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Chantemekki Fortson, mother of Roger Fortson, a U.S. Air Force senior airman, holds a photo of her son.

Michael A. McCoy

Roger Fortson, a U.S. airman who was shot and killed by a sheriff’s deputy earlier this month, will be laid to rest on Friday in Atlanta. The service, at 11 a.m. ET, was being streamed online for the public.

But, for the family of the 23-year-old slain senior airman, who was Black, many questions surrounding his death remain unanswered.

In an interview with NPR, Fortson’s mother, Chantimekki Fortson and an attorney for the family, Brian Barr, questioned the deputy’s training and demanded more transparency around the case.

“He served his family, he served the country, served his friends,” Barr said. “And it’s just such a tragedy, from all angles that — living this life of service doing what he was told to do — he was killed because he opened the door,” Barr said.


A gifted teen who became “an amazing young man”

The funeral for slain airman Roger Fortson is held at New Birth Missionary Baptist Church, Friday near Atlanta.

Michael A. McCoy for NPR

At the funeral, speakers marveled at how Fortson transformed himself from a fun-loving teenager into a young man with a sense of purpose.

“He was one of our gifted students,” said Fortson’s former principal, Loukisha Walker, of Ronald E. McNair High School.

“He didn’t always act gifted,” she said — but Fortson gained focus, she added, when he notched “an amazing score” on the military’s aptitude test, the ASVAB.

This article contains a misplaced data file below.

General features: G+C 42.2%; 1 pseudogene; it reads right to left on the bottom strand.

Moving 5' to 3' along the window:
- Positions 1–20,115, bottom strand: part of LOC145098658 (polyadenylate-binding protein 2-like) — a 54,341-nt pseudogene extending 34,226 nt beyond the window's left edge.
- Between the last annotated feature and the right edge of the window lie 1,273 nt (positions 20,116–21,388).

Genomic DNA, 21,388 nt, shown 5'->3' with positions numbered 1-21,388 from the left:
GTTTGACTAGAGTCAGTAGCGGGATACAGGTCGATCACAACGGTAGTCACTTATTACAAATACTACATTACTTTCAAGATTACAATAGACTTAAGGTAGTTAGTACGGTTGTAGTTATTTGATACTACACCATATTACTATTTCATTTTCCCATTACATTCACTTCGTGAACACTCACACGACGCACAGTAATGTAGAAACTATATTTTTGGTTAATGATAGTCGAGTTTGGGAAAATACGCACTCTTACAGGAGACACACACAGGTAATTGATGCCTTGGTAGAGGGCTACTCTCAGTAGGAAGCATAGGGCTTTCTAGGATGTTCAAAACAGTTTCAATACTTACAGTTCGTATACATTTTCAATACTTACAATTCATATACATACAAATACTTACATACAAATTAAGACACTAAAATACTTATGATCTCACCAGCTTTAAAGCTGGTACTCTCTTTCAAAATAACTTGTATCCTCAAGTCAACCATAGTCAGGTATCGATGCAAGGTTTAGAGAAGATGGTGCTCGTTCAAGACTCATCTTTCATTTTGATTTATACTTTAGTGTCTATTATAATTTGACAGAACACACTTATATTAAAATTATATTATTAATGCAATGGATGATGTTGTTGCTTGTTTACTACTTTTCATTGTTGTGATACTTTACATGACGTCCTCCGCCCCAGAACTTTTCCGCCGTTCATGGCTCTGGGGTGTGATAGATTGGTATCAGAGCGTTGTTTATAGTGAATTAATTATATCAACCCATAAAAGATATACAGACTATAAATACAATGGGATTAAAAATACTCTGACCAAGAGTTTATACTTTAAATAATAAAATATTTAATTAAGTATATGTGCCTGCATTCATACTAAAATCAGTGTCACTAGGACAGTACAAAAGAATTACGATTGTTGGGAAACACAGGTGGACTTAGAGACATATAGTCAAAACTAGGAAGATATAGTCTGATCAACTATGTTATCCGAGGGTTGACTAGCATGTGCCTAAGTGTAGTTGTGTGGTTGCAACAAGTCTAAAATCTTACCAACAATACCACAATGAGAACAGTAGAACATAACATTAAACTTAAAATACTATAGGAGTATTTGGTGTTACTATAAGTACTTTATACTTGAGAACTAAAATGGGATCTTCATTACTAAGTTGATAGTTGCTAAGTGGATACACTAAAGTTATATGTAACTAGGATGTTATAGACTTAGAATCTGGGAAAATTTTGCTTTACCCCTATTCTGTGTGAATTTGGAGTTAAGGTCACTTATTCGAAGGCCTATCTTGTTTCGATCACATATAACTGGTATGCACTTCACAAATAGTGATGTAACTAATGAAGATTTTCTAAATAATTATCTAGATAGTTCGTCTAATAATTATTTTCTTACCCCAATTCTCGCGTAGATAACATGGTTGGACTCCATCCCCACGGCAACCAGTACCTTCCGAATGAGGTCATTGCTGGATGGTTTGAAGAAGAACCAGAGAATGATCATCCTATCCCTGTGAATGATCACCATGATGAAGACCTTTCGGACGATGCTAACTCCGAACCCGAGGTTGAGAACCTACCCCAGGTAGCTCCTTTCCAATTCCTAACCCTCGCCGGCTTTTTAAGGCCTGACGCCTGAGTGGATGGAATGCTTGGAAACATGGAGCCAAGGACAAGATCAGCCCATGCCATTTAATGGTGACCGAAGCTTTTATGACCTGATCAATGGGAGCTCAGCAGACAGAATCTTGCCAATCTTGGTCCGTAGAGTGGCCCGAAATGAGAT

“He was able to figure out exactly what it was he wanted to do” and make his mother — and his principal — proud, Walker said. “He was an amazing young man.”

Members of the Air Force pay their final respects to Fortson.

Michael A. McCoy for NPR

Fortson’s baseball coach, Marcus Salter, recalled the gangly teen who joined the team with few recognizable skills.

“He just wanted to have fun,” Salter said. “However, through commitment and hard work and consistent practice, Roger transformed not just as an athlete but as a person. By his senior year, Roger had become a leader on our team.”

The coach described a player who embodied team spirit, working for his team to succeed.

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“I also had the privilege of seeing Roger a few years later, as a clean cut, well-fed, tall and proud man,” Salter said. “I was amazed at the conversations this young man had — his thoughts, his goals and mindset were all focused on success and personal growth.”

Salter said he immediately called Fortson for advice after his nephew was offered a spot at the Naval Academy.

“Because I trusted him,” Salter said, adding that his nephew — who has since set a goal of being a Navy pilot — had his life changed by Fortson’s guidance.

Attendees include many service members

Air Force members pay their final respects to Fortson at the church on Friday.

Michael A. McCoy for NPR